Stomp! Reaches the Parts Other Shows Haven't Bin

I grew up in Belfast in the sixties and seventies... so I was familiar with all sorts of drumbeats by the time I moved to Edinburgh in the mid eighties... I had even had experience of dustbins and bin lids being used as percussion instruments in the West Belfast Hunger Strike protests...
But at the first Fringe Sunday I attended I was blown away by a group of guys from Brighton known as "PookieSnackenBurger", who were a dance/druming act using dustbins. Later I had the privilege of teching for them at the Lyceum as part of the Pick of the Fringe event for Amnesty International... Soon after they were behind one of the best-remembered Heineken ads... But they themselves never became a household name...




Fast-forward fifteen years and a show which had been the BIG thing in London, was now touring the world. My wife and I tried to get tickets when we were in Paris for our 10th Anniversary, but no dice... 5 years further on we tried when on our anniversry trip to London... but again with no joy... but today 25 years after first seeing Pookiesnackenburger, we saw their slick offspring "Stomp..." in the company of our two children.
There's a big difference between a 90minute main-house show and a 5 minute fringe act, but there was no dilution of the fun in this transition, and no sign of it being stale after 20 plus years on the road. We all smiled from start to finish... From the antics of some of the most useless stage-sweepers in history (but where did they find such robust brushes? Try that with anything from your local hardward store and it wouldn't last 30 seconds) through to where they began all those years ago, with their high-octane dustbin dance... They threw everything into it, including the kitchen sink.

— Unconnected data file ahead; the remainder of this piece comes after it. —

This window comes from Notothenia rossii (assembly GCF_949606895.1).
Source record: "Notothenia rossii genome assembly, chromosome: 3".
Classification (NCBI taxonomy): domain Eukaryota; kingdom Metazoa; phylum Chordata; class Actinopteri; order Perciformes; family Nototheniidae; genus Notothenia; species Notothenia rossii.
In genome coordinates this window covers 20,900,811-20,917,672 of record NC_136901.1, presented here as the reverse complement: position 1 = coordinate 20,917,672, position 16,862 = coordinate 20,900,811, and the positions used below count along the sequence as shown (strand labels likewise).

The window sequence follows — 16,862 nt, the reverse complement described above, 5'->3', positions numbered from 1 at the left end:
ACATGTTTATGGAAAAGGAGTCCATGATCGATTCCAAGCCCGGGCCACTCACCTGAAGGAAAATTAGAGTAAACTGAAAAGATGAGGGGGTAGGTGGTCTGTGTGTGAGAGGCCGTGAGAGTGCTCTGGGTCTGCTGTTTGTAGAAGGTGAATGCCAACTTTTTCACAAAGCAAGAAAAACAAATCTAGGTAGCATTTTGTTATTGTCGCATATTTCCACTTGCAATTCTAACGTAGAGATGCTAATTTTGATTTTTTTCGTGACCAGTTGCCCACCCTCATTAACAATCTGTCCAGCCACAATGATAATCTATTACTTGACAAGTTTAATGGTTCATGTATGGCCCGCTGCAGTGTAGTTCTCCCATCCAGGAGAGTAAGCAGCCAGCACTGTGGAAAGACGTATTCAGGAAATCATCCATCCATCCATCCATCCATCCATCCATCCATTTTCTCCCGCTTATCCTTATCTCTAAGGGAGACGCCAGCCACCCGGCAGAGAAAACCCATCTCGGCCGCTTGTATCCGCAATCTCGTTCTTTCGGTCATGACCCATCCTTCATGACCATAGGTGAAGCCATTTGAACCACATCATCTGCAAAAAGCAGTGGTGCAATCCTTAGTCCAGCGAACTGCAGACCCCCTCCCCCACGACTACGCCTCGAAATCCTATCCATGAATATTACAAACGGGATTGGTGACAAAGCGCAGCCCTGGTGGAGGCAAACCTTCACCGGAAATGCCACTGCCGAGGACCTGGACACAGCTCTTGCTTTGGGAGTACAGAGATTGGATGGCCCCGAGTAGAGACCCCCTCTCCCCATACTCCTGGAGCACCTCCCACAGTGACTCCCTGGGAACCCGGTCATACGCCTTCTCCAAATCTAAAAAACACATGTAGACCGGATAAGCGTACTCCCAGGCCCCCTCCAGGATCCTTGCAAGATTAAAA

I now fear for what the kids will now do with our pots/pans/bins/newspapers in the coming weeks... But at least they will at least thump each other rythmically...
If you get the chance to see it, do... It is one of the most energetic, imaginative and amusing shows I have seen in a long time, and I hope it isn't a quarter of a century before I see it again.
I wonder, however, how things might have turned out, all those years ago, if wheelie bins had already replaced dustbins in Brighton?
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Comments

stuartieb said…
my wife and i went to see it also last week. we missed it when we lived in England, but somehow it felt more authentic experiencing it on home soil for the first time. after the show was over the sound of random rhythms could be heard emanating from the bathrooms and almost all the fixtures and furniture in the waterfront hall. very enjoyable experience indeed.
S:

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